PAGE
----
UI Heart and Vascular Center performs first-in-Iowa catheter-based tricuspid valve repair
A University of Iowa Health Care team has successfully completed a first-ever heart valve procedure in Iowa: a minimally invasive tricuspid valve repair that involves a catheter instead of open-heart surgery.
UI Heart and Vascular Center specialists performed the operation on Oct. 18 at UI Hospitals & Clinics. The patient, a 77-year-old woman from Coralville, Iowa, was discharged from the hospital on Oct. 23.
The tricuspid valve—one of four valves that maintain regular blood flow through the heart’s four chambers—allows blood to flow from the heart’s right atrium to the right ventricle. When this valve is “leaky,” blood can flow back into the atrium, a condition known as tricuspid regurgitation. This can interfere with heart function, causing swelling, liver problems, fatigue, irregular heartbeat, and heart failure.
“Severe tricuspid regurgitation can be very difficult to manage with medications, and we have no approved treatments other than open-heart surgery,” says Phillip A. Horwitz, MD, an interventional cardiologist and director of UI Heart and Vascular Center. “In a patient who has failed medications and is too sick for surgery, we can adapt a catheter device designed for a different valve and use it to repair the tricuspid valve.”
Horwitz was a member of the tricuspid valve repair team, along with imaging cardiologist Ramzi El Accaoui, MD, cardiothoracic surgeons Mohammad Bashir, MBBS, Jay Bhama, MD, and nurse practitioner Lana Goldsmith, FNP.
For this new procedure, UI Heart and Vascular specialists used “clip” technology typically used to fix the heart’s mitral valve. It involves a tiny clip attached to a catheter, which is inserted into the patient’s thigh and guided to the heart. The clip is used to clamp the leaky part of the tricuspid valve, allowing the valve to immediately start to work normally.
For patients with tricuspid regurgitation who are not good candidates for open-heart surgery, the catheter-based, minimally invasive approach is a viable option. For these patients, the benefits include minimal pain, plus fewer pain medications, less trauma, and a faster recovery as compared to open-heart surgery. Although the procedure is not yet approved by the U.S. Food and Drug Administration, a few advanced centers are able to provide this groundbreaking technology to appropriate patients.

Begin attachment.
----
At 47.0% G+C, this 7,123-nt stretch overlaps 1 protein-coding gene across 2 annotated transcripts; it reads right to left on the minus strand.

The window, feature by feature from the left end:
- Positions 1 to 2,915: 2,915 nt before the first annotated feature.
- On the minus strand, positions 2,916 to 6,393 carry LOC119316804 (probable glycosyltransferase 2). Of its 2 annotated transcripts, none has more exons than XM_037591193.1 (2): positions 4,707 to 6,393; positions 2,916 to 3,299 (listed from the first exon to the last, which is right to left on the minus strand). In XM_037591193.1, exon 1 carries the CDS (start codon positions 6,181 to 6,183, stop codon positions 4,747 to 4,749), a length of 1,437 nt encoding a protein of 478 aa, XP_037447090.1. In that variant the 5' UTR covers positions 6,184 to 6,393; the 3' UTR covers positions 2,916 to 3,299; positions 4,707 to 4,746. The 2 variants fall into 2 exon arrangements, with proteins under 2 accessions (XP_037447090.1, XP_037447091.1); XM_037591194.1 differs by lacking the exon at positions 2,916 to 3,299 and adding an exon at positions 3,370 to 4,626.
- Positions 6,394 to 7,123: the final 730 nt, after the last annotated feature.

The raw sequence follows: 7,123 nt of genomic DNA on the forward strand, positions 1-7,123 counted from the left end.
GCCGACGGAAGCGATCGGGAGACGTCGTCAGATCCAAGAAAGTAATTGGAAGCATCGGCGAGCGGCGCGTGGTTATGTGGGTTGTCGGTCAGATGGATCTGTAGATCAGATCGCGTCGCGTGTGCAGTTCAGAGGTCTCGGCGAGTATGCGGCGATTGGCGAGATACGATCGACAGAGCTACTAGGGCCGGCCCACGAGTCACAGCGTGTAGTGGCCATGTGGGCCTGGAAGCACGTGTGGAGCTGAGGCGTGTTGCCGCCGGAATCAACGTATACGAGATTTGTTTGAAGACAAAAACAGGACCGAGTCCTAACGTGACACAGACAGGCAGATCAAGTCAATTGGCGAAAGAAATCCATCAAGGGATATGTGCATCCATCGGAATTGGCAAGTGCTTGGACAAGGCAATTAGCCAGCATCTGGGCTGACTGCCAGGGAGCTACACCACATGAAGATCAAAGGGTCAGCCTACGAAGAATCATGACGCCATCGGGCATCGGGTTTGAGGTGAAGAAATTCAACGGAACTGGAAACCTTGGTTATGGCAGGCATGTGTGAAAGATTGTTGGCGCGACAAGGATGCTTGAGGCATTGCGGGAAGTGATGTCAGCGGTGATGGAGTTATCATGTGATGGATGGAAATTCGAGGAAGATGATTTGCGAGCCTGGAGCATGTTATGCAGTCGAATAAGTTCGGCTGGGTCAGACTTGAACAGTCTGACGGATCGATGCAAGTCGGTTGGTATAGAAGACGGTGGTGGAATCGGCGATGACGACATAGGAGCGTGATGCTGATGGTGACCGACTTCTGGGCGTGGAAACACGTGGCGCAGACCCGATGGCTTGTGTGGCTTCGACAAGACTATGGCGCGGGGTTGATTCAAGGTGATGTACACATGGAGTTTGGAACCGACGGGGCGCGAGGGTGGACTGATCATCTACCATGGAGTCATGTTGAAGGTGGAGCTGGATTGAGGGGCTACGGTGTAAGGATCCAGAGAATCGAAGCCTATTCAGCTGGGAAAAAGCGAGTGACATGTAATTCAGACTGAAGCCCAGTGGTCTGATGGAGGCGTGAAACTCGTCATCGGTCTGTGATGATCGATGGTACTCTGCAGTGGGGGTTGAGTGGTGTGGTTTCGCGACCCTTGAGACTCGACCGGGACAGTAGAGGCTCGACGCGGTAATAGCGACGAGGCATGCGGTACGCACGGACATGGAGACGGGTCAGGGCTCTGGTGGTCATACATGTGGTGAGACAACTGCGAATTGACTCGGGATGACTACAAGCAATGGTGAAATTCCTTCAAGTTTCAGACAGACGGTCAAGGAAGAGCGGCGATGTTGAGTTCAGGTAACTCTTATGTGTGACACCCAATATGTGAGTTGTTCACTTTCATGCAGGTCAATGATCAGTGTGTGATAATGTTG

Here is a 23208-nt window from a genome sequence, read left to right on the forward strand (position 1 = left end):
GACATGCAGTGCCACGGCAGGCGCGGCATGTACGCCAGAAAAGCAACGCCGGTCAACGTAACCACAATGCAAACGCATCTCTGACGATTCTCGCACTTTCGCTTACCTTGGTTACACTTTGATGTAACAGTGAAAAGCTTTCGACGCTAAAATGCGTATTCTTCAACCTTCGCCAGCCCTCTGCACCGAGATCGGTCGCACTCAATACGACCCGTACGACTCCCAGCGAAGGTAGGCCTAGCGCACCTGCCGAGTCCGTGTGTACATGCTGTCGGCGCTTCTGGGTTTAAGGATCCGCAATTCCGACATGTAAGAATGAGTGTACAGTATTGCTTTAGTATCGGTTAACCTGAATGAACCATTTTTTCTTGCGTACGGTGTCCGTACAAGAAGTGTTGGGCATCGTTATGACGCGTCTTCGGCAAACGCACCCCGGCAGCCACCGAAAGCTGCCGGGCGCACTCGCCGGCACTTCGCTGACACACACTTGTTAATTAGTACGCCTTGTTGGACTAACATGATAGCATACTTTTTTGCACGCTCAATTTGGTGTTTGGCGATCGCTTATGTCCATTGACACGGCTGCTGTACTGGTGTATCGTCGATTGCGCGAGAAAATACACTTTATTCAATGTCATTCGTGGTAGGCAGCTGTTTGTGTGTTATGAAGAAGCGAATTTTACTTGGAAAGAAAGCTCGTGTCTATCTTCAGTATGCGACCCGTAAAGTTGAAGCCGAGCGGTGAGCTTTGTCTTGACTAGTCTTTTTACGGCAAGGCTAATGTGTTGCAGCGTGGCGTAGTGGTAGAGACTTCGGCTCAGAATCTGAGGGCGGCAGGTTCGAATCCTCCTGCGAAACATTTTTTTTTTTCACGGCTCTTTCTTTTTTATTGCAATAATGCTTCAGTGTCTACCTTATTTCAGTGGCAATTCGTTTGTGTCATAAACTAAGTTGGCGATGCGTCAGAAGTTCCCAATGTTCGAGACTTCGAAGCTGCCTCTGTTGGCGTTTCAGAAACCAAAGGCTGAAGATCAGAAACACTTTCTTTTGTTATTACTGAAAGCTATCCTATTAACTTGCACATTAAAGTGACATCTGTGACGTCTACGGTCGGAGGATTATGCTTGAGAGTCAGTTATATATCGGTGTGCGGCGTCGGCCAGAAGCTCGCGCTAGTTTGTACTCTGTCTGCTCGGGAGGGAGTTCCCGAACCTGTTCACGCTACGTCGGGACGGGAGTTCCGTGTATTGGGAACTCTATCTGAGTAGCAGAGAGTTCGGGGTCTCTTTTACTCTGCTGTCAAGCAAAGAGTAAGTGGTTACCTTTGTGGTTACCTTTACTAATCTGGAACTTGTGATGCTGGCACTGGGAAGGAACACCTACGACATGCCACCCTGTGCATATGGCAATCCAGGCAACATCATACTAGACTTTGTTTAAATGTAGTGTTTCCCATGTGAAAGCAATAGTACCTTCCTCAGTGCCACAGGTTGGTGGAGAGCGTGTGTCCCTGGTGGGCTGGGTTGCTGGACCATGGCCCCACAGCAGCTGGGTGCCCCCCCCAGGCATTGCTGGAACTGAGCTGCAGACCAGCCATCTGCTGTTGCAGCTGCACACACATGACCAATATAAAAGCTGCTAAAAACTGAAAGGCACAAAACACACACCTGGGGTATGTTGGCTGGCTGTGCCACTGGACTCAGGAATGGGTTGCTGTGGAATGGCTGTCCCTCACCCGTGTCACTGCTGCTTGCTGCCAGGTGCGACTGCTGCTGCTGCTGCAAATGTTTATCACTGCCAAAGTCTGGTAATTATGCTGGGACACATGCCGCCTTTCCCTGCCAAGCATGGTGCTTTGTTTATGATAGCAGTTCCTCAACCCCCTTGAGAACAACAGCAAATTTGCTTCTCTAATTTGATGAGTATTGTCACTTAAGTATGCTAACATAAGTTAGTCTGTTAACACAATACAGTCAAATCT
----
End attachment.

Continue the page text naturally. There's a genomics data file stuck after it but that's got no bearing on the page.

“Managing patients with complex heart disease such as this requires a team approach,” says Bhama, one of the cardiothoracic surgeons on the team. “We bring together a wide range of experts to create an individualized treatment plan for each patient.”
Jan Wicks, the patient who underwent the new tricuspid valve repair on Oct. 18, says the procedure was “all that I could have hoped for.”
“The doctors and nurses did a great job explaining everything beforehand, and the procedure went well. I feel good,” Wicks says. “It’s great that I’m able to go home after only a few days in the hospital.”
The new tricuspid valve clip is the latest advancement in heart valve repair available at UI Heart and Vascular Center, according to Horwitz.
“This new approach speaks to our commitment to providing the most current and effective heart care treatments for our patients,” Horwitz says. “Our heart valve program, established a decade ago, involves surgical-medical teams and nursing staff with the advanced training to perform minimally invasive heart valve repair and replacement procedures. Working together as a team, we have the experience and expertise to deliver excellent outcomes for our patients.”
Learn more about the UI Heart and Vascular Center structural heart disease program and care team.
About UI Heart and Vascular Center
University of Iowa Heart and Vascular Center is home to more than 60 of the nation’s most experienced and highly trained cardiologists, cardiothoracic and vascular surgeons using state-of-the-art technology. Patients can access the latest heart and vascular treatment options and procedures via the main campus outpatient clinic in Iowa City, at the easy-to-access Iowa River Landing clinic in Coralville, or at one of the 12 outpatient clinics across eastern Iowa. New cardiology patients can be seen within 48 hours of requesting an appointment, ensuring the right treatment, at the right time, by the right specialists. University of Iowa Health Care is changing heart care and changing lives.